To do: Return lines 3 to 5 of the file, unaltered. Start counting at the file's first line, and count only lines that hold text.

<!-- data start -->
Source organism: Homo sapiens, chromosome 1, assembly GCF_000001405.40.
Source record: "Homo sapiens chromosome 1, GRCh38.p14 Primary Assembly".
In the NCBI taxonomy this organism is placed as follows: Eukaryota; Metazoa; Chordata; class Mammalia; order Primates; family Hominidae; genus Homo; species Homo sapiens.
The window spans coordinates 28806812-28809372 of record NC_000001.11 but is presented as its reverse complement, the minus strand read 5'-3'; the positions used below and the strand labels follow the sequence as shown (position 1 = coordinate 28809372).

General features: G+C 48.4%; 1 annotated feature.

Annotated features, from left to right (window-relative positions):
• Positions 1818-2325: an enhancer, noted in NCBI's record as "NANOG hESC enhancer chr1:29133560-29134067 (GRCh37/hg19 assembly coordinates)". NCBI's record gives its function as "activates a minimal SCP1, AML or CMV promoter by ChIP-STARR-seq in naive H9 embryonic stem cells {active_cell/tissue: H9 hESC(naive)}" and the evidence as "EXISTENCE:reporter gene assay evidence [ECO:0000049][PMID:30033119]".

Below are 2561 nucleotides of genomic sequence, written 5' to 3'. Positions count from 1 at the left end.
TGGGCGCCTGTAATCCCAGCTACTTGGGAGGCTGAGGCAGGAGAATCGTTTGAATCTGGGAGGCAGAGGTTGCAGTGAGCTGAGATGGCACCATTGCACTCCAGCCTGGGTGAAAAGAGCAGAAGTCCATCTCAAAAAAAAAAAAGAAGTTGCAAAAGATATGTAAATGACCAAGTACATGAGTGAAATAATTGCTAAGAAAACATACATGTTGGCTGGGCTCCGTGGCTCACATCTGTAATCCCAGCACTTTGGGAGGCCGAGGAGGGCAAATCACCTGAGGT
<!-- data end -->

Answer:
In the NCBI taxonomy this organism is placed as follows: Eukaryota; Metazoa; Chordata; class Mammalia; order Primates; family Hominidae; genus Homo; species Homo sapiens.
The window spans coordinates 28806812-28809372 of record NC_000001.11 but is presented as its reverse complement, the minus strand read 5'-3'; the positions used below and the strand labels follow the sequence as shown (position 1 = coordinate 28809372).

General features: G+C 48.4%; 1 annotated feature.